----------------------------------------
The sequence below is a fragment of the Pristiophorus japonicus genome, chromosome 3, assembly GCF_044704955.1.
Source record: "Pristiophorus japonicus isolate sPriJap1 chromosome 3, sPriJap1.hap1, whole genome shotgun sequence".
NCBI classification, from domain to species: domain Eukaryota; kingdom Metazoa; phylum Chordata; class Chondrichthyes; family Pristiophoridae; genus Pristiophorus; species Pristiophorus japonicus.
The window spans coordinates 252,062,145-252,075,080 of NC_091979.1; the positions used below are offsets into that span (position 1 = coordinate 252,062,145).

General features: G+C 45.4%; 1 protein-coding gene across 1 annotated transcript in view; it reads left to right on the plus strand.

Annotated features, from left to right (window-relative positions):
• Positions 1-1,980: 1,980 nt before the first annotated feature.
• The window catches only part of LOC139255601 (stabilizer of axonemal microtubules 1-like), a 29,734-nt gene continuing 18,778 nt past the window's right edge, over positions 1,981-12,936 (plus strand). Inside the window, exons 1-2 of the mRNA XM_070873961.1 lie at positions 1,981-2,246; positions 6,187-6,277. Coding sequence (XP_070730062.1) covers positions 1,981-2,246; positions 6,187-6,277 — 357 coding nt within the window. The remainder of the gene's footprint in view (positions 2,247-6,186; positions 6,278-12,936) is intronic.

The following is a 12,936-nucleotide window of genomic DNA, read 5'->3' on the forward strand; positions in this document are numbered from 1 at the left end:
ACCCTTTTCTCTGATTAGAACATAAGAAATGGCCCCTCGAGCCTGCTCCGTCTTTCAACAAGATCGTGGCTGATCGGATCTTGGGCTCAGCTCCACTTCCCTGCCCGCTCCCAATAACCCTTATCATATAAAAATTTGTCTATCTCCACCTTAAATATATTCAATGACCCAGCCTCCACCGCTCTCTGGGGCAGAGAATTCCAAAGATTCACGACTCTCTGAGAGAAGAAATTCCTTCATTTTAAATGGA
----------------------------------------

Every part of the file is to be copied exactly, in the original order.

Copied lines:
The sequence below is a fragment of the Pristiophorus japonicus genome, chromosome 3, assembly GCF_044704955.1.
Source record: "Pristiophorus japonicus isolate sPriJap1 chromosome 3, sPriJap1.hap1, whole genome shotgun sequence".
NCBI classification, from domain to species: domain Eukaryota; kingdom Metazoa; phylum Chordata; class Chondrichthyes; family Pristiophoridae; genus Pristiophorus; species Pristiophorus japonicus.
The window spans coordinates 252,062,145-252,075,080 of NC_091979.1; the positions used below are offsets into that span (position 1 = coordinate 252,062,145).

General features: G+C 45.4%; 1 protein-coding gene across 1 annotated transcript in view; it reads left to right on the plus strand.

Annotated features, from left to right (window-relative positions):
• Positions 1-1,980: 1,980 nt before the first annotated feature.
• The window catches only part of LOC139255601 (stabilizer of axonemal microtubules 1-like), a 29,734-nt gene continuing 18,778 nt past the window's right edge, over positions 1,981-12,936 (plus strand). Inside the window, exons 1-2 of the mRNA XM_070873961.1 lie at positions 1,981-2,246; positions 6,187-6,277. Coding sequence (XP_070730062.1) covers positions 1,981-2,246; positions 6,187-6,277 — 357 coding nt within the window. The remainder of the gene's footprint in view (positions 2,247-6,186; positions 6,278-12,936) is intronic.

The following is a 12,936-nucleotide window of genomic DNA, read 5'->3' on the forward strand; positions in this document are numbered from 1 at the left end:
ACCCTTTTCTCTGATTAGAACATAAGAAATGGCCCCTCGAGCCTGCTCCGTCTTTCAACAAGATCGTGGCTGATCGGATCTTGGGCTCAGCTCCACTTCCCTGCCCGCTCCCAATAACCCTTATCATATAAAAATTTGTCTATCTCCACCTTAAATATATTCAATGACCCAGCCTCCACCGCTCTCTGGGGCAGAGAATTCCAAAGATTCACGACTCTCTGAGAGAAGAAATTCCTTCATTTTAAATGGA